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Lower Hispanic Participation In Medicare Part D May Reflect Program Barriers

Author: Brian E. McGarry, Robert L. Strawderman, Yue Li
$15.00

Despite the successes of Medicare’s Part D prescription drug program, an estimated 12.5 percent of Americans ages sixty-five and older do not have prescription drug coverage. It is possible that some who remain without coverage do so for rational economic reasons. However, barriers to insurance uptake, such as the program’s complexity, may exist for certain elderly people. Racial and ethnic minorities may be particularly susceptible to these barriers. To investigate the role that race and ethnicity may play in Medicare Part D participation, we analyzed data from the 2011 National Health and Aging Trends Study. We found that Hispanics were 35 percent less likely than non-Hispanic whites to have coverage, after individual predictors of prescription drug demand were controlled for. There was no statistically significant difference in Part D coverage between non-Hispanic blacks and non-Hispanic whites. Results of a stratified analysis suggest that the difference between Hispanics and non-Hispanic whites in Part D coverage may be driven by ethnic disparities among those eligible for the low-income Part D subsidy but not automatically enrolled in it. Further research is needed to identify both the exact mechanisms underlying the observed differential uptake in the rapidly growing elderly Hispanic population and potential policy-based solutions.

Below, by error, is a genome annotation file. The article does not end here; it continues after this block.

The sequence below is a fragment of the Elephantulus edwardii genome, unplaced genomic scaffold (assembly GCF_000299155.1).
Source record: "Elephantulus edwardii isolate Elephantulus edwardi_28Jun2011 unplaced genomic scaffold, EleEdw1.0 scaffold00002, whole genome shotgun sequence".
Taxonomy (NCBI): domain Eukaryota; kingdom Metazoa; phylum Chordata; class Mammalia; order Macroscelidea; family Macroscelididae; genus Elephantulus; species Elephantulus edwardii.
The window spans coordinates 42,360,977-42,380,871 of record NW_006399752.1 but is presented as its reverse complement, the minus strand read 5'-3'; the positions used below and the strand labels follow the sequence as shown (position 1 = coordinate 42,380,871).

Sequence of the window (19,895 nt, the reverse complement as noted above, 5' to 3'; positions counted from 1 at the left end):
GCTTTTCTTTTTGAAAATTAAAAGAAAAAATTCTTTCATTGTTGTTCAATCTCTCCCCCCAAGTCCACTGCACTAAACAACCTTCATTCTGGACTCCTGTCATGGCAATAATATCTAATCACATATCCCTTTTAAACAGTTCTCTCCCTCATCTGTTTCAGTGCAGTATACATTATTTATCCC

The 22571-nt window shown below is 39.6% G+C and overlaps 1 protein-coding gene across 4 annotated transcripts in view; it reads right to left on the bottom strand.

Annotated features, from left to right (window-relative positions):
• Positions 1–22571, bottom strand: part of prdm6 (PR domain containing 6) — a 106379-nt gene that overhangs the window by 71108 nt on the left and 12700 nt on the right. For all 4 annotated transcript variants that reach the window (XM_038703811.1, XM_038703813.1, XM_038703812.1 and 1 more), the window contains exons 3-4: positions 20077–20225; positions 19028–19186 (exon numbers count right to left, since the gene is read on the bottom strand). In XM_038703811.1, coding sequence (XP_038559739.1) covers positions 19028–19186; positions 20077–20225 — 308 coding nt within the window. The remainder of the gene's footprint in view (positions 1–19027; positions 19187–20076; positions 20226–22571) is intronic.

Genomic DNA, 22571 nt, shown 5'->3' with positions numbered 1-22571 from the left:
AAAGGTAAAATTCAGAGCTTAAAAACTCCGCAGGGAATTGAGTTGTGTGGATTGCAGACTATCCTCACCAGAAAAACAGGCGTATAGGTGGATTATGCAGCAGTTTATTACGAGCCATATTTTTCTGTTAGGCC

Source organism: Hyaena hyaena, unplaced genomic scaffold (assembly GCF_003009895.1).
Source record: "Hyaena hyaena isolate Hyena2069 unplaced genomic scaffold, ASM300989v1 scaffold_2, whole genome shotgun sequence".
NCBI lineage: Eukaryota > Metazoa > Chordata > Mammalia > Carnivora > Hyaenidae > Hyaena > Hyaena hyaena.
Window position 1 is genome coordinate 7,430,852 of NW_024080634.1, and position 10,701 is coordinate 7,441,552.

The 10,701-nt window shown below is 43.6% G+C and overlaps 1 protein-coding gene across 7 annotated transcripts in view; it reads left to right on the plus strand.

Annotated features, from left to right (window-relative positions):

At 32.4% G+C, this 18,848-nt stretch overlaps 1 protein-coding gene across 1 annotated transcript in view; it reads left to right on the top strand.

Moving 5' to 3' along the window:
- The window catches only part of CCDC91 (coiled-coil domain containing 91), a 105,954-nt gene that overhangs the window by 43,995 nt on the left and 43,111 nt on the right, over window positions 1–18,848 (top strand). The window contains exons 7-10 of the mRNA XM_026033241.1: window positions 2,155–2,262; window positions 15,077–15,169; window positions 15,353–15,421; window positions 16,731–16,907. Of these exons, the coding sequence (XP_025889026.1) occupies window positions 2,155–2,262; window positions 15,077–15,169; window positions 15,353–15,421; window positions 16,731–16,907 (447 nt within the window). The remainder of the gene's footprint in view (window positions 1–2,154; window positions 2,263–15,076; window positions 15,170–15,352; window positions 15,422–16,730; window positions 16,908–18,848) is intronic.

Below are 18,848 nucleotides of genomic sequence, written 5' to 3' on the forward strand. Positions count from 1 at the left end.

Despite the successes of Medicare’s Part D prescription drug program, an estimated 12.5 percent of Americans ages sixty-five and older do not have prescription drug coverage. It is possible that some who remain without coverage do so for rational economic reasons. However, barriers to insurance uptake, such as the program’s complexity, may exist for certain elderly people. Racial and ethnic minorities may be particularly susceptible to these barriers. To investigate the role that race and ethnicity may play in Medicare Part D participation, we analyzed data from the 2011 National Health and Aging Trends Study. We found that Hispanics were 35 percent less likely than non-Hispanic whites to have coverage, after individual predictors of prescription drug demand were controlled for. There was no statistically significant difference in Part D coverage between non-Hispanic blacks and non-Hispanic whites. Results of a stratified analysis suggest that the difference between Hispanics and non-Hispanic whites in Part D coverage may be driven by ethnic disparities among those eligible for the low-income Part D subsidy but not automatically enrolled in it. Further research is needed to identify both the exact mechanisms underlying the observed differential uptake in the rapidly growing elderly Hispanic population and potential policy-based solutions.

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